Hiding vegetables in food shown effective against childhood obesity

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A new study suggests parents exercise a little creative trickery for the sake of their children’s health and sneak vegetables in their food.

In a feat of well-intentioned but crafty culinary deception, researchers at Pennsylvania State University managed to get preschool children to consume nearly twice as many vegetables and 11 percent fewer calories over the course of a day after stealthily sneaking puréed vegetables into their favorite foods.

The study, published online July 25 in the American Journal of Clinical Nutrition, found that despite adding puréed broccoli, cauliflower, zucchini, tomatoes and squash into familiar foods like zucchini bread, pasta and tomato sauce and chicken casserole, the kids ate the same weight of food.

Not only did increasing the vegetable quotient up the nutritional value of the meals, the scheme also reduced the calories in the dishes by 15 to 25 percent.

In the experiment, 39 children between the ages of 3 and 6 were served the vegetable-enhanced dishes on three separate days.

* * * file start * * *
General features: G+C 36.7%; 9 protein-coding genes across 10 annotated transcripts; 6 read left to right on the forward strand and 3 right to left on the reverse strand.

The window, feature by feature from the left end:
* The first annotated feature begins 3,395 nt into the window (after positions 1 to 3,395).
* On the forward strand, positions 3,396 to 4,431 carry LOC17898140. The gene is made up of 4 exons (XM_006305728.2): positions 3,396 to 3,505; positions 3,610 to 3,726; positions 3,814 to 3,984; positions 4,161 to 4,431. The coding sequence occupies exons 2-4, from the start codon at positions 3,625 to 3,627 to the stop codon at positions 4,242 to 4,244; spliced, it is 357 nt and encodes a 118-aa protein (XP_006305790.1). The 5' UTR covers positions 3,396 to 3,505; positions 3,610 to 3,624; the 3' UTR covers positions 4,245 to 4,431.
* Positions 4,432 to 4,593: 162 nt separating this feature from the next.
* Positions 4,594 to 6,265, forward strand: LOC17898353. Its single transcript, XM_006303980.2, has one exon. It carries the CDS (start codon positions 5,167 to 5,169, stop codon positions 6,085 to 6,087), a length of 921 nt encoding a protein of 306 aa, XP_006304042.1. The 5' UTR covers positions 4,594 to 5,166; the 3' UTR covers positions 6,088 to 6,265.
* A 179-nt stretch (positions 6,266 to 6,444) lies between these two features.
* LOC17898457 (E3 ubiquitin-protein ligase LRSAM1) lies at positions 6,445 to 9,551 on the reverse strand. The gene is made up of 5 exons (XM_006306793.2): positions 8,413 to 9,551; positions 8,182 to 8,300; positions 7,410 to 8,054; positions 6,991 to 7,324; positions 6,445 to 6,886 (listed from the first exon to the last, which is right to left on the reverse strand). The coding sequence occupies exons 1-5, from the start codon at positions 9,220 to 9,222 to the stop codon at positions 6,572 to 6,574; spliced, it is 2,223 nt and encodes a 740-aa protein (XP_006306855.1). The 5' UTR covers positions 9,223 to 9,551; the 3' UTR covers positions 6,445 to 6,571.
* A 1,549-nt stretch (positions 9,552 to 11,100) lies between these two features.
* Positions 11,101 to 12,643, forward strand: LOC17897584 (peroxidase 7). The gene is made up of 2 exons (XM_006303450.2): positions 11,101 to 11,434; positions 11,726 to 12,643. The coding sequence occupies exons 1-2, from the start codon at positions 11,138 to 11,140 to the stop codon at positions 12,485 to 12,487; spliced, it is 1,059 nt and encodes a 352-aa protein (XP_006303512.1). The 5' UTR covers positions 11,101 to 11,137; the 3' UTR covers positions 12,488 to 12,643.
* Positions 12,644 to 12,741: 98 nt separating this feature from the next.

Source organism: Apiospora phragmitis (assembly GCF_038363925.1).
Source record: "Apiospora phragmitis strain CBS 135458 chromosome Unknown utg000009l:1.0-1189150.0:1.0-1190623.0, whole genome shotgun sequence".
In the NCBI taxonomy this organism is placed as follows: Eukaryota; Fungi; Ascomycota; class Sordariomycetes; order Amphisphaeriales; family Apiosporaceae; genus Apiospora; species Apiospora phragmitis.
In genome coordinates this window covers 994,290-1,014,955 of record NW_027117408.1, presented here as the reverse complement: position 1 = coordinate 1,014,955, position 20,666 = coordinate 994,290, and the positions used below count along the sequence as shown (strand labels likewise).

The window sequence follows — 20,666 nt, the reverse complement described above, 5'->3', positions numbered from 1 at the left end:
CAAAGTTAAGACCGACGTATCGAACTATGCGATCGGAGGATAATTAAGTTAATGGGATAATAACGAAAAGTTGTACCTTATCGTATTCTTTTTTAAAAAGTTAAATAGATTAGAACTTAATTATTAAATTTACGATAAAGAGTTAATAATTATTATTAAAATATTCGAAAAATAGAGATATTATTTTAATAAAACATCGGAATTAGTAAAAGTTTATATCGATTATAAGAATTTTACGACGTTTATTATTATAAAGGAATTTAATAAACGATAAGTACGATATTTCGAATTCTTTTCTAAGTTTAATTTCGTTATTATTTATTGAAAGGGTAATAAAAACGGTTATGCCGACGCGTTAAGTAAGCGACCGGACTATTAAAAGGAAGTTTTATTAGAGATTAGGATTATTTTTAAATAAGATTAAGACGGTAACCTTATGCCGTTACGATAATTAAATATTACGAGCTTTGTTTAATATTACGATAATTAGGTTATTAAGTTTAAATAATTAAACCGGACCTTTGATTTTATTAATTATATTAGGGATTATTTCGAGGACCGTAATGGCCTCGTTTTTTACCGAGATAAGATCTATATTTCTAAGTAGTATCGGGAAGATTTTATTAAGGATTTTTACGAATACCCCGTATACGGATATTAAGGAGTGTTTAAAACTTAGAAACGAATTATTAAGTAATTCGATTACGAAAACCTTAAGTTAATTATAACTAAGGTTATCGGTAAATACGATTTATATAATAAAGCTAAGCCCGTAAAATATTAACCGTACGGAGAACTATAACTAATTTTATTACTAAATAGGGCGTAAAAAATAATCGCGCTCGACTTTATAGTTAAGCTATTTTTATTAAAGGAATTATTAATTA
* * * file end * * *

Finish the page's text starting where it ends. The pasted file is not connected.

Compared to standard-recipe meals, the vegetable intake nearly doubled while their caloric intake decreased by 11 percent.

Study co-author Barbara Rolls defended what some may call a deceptive practice, saying the end justifies the means.

“Regarding children, some people argue that hiding vegetables in foods is deceptive and that doing so suggests that whole vegetables are not acceptable,” she said. “But I don’t agree. Parents modify recipes all the time. For example, it is well-accepted that applesauce can be used to replace oil in cake batter.”

It’s a ploy used by a few major food manufacturers as well. Food giant Kraft, for instance, created headlines when it rolled out a Macaroni & Cheese Dinner Veggie Pasta across the US (Kraft Dinner Smart in Canada), made with pulverized, freeze-dried cauliflower. The powder replaces some of the flour used to make pasta.

The strategy has even spawned a book, The Sneaky Chef: Simple Strategies for Hiding Healthy Foods in Kids’ Favorite Meals, by Missy Chase Lapine, filled with 75 recipes that cleverly hide fruits and vegetables in classic kids’ meals like blueberries in cupcakes, and eight vegetables in spaghetti and meatballs.

For more meal ideas, visit Lapine’s website, http://www.thesneakychef.com/

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